27. Miller MJ (2020) Impact of COVID-19 on Cervical Cancer Screening Rates Among Women Aged 21–65 Years in a Large Integrated Health Care System — Southern California, January 1–September 30, 2019, and January 1–September 30, 2020. MMWR Morb Mortal Wkly Rep 2021: 70.
  28. Paz-Zulueta M, Álvarez-Paredes L, Rodríguez Díaz JC (2018) Prevalence of high-risk HPV genotypes, categorised by their quadrivalent and nine-valent HPV vaccination coverage, and the genotype association with high-grade lesions. BMC Cancer 18: 112.
  29. Byrd TL, Chavez R, Wilson KM (2007) Barriers and facilitators of cervical cancer screening among Hispanic women. Ethn Dis 17: 129-34.
  30. Wang JH, Sheppard VB, Schwartz MD, Liang W, Mandelblatt JS (2008) Disparities in cervical cancer screening between Asian American and Non-Hispanic white women. Cancer Epidemiol Biomark Prev Publ Am Assoc Cancer Res Cosponsored Am Soc Prev Oncol 17: 1968-73.
  31. Diamant AL, Wold C, Spritzer K, Gelberg L (2000) Health behaviors, health status, and access to and use of health care: a population-based study of lesbian, bisexual, and heterosexual women. Arch Fam Med 9: 1043-51.
  32. Millstein SG, Adler NE, Irwin CE (1984) Sources of anxiety about pelvic examinations among adolescent females. J Adolesc Health Care Off Publ Soc Adolesc Med 5: 105-11.
  33. Wee CC, McCarthy EP, Davis RB, Phillips RS (2000) Screening for cervical and breast cancer: is obesity an unrecognized barrier to preventive care? Ann Intern Med 132: 697-704.
  34. Farley M, Golding JM, Minkoff JR (2002) Is a history of trauma associated with a reduced likelihood of cervical cancer screening? J Fam Pract 51: 827-31.
  35. Iezzoni LI, McCarthy EP, Davis RB, Harris-David L, O’Day B (2001) Use of screening and preventive services among women with disabilities. Am J Med Qual Off J Am Coll Med Qual 16: 135-44.
  36. Bergmark K, Avall-Lundqvist E, Dickman PW, Henningsohn L, Steineck G (1999) Vaginal changes and sexuality in women with a history of cervical cancer. N Engl J Med 340: 1383-9.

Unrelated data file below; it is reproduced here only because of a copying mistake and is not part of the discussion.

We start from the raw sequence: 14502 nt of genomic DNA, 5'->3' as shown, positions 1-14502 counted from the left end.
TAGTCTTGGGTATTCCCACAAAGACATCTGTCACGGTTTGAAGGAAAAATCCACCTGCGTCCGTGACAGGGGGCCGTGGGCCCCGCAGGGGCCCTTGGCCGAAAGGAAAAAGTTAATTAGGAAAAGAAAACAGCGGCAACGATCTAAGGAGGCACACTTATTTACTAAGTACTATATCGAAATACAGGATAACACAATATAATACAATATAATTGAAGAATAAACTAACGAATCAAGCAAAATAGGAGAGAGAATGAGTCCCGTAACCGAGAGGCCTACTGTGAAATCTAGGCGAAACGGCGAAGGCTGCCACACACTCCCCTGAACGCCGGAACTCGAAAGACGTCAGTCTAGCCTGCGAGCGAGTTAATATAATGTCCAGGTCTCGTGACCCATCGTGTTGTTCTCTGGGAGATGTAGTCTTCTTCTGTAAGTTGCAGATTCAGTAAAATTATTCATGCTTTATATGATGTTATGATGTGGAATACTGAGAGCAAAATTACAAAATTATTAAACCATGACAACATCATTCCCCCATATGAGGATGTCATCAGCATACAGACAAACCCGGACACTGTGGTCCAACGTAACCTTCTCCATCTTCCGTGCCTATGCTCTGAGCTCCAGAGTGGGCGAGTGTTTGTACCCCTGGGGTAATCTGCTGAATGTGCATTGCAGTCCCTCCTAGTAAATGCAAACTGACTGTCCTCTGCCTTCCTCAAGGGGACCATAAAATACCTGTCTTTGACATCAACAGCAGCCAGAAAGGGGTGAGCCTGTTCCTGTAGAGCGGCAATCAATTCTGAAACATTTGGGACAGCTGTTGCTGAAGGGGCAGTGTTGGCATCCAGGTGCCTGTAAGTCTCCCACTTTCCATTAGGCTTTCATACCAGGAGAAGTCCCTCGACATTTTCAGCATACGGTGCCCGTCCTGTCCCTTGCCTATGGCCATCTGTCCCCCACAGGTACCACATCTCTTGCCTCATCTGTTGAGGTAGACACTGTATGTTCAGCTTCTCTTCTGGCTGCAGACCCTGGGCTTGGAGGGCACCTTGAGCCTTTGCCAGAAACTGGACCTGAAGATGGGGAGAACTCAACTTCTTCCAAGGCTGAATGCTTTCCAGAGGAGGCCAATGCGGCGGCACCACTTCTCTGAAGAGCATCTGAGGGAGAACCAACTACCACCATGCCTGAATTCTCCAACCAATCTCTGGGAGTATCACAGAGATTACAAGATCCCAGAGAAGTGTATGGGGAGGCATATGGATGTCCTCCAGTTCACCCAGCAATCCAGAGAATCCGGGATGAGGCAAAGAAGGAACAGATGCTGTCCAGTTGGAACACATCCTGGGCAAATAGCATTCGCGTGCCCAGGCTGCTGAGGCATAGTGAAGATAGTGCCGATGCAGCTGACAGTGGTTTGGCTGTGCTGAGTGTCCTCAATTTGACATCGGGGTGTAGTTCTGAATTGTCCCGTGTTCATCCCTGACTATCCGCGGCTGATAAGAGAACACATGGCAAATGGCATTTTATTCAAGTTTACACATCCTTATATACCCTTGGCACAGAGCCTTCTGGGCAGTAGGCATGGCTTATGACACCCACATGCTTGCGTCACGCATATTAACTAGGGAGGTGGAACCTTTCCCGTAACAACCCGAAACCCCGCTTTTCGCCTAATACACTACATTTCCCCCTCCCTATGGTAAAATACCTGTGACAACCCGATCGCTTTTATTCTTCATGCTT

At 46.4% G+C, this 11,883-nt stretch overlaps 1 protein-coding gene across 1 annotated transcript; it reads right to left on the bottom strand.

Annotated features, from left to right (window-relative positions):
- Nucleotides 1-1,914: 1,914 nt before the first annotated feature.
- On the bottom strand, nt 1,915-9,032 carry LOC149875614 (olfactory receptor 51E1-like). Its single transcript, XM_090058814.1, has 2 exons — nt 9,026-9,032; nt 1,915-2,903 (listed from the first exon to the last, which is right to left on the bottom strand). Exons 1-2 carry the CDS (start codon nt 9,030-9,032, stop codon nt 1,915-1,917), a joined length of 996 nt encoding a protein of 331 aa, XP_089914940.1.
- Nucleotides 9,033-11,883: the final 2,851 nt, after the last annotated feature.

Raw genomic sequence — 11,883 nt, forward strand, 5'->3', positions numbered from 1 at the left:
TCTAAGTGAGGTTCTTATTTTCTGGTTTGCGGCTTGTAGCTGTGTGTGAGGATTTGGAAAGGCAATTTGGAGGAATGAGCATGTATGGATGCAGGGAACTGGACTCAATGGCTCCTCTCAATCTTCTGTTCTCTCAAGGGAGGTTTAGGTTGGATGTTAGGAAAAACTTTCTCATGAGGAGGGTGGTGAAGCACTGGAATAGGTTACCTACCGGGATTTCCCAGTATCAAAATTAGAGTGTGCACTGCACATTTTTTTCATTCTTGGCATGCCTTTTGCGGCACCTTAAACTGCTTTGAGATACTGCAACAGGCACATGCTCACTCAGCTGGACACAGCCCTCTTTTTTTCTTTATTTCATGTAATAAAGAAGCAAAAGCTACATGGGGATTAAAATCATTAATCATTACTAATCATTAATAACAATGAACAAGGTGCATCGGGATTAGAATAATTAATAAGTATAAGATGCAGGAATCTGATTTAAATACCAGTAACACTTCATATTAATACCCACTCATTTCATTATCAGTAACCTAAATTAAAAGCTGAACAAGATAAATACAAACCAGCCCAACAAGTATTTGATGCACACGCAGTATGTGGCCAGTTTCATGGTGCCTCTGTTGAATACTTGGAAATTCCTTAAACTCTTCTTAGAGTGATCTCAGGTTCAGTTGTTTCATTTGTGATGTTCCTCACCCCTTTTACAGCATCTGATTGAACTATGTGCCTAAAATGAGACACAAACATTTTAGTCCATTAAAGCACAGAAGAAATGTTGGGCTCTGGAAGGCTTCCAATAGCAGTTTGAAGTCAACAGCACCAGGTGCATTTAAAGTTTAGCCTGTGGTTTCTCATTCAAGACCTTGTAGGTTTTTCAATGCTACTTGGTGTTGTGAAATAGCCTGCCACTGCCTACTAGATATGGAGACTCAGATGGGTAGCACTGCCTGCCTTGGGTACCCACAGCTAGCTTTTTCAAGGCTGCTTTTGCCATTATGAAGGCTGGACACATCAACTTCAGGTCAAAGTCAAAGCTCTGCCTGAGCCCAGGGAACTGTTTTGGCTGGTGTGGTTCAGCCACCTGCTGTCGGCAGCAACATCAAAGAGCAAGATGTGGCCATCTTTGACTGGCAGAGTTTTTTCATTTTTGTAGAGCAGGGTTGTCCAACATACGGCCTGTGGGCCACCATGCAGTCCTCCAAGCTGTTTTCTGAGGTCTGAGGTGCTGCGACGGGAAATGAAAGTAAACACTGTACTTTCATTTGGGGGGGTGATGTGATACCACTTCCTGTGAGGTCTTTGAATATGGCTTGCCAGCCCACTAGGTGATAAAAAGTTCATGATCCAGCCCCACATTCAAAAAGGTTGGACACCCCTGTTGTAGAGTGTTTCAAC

37. Bachmann G, Lobo RA, Gut R, Nachtigall L, Notelovitz M (2008) Efficacy of low-dose estradiol vaginal tablets in the treatment of atrophic vaginitis: a randomized controlled trial. Obstet Gynecol 111: 67-76.
  38. Badura AS, Reiter RC, Altmaier EM, Rhomberg A, Elas D (1997) Dissociation, somatization, substance abuse, and coping in women with chronic pelvic pain. Obstet Gynecol 90: 405-10.
  39. Wright D, Fenwick J, Stephenson P, Monterosso L (2005) Speculum ‘self-insertion’: a pilot study. J Clin Nurs 14: 1098-111.
  40. Lyimo FS, Beran TN (2012) Demographic, knowledge, attitudinal, and accessibility factors associated with uptake of cervical cancer screening among women in a rural district of Tanzania: three public policy implications. BMC Public Health 12: 22.
  41. Prevalence of Genital Human Papillomavirus Among Females in the United States, the National Health and Nutrition Examination Survey, 2003–2006 | The J Infectious Diseases | Oxford Academic 2021.
  42. Ho GYF, Burk RD, Klein S (1995) Persistent Genital Human Papillomavirus Infection as a Risk Factor for Persistent Cervical Dysplasia. JNCI J Natl Cancer Inst 87: 1365-71.
  43. Molano M, Van den Brule A, Plummer M (2003) Determinants of clearance of human papillomavirus infections in Colombian women with normal cytology: a population-based, 5-year follow-up study. Am J Epidemiol 158: 486-94.
  44. Kuehn BM (2021) Dramatic Cervical Cancer Screening Decline During Pandemic. JAMA 325: 925-5.
  45. Ivanuš U, Jerman T, Oblak UG (2021) The impact of the COVID-19 pandemic on organised cervical cancer screening: The first results of the Slovenian cervical screening programme and registry. Lancet Reg Health – Eur 2021: 5.
  46. Lima MA de, Nascimento JC do, Silva ABR da, Barros LM, Pagliuca LMF, et al. (2018) Evaluation of the self- eye examination method for health promotion. Rev Esc Enferm USP 52: e03340.
  47. Asgar Pour H, Kunter D, Norouzzadeh R, Heidari MR (2018) The Effect of Testicular Self-Examination Education on Knowledge, Performance, and Health Beliefs of Turkish Men. J Cancer Educ 33: 398-403.
  48. Beautiful Cervix Project 2012.
  49. Asiedu, Mercy Nyamewaa, Anish Simhal, Usamah Chaudhary, Jenna L. et al. (2018) Development of algorithms for automated detection of cervical pre-cancers with a low-cost, point-of-care, pocket colposcope. IEEE Transactions on Biomedical Engineering 8: 2306-18.
CommentsTable 1 CommentsTable 2 CommentsTable 3
CommentsFigure 1 CommentsFigure 2 CommentsFigure 3 CommentsFigure 4 CommentsFigure 5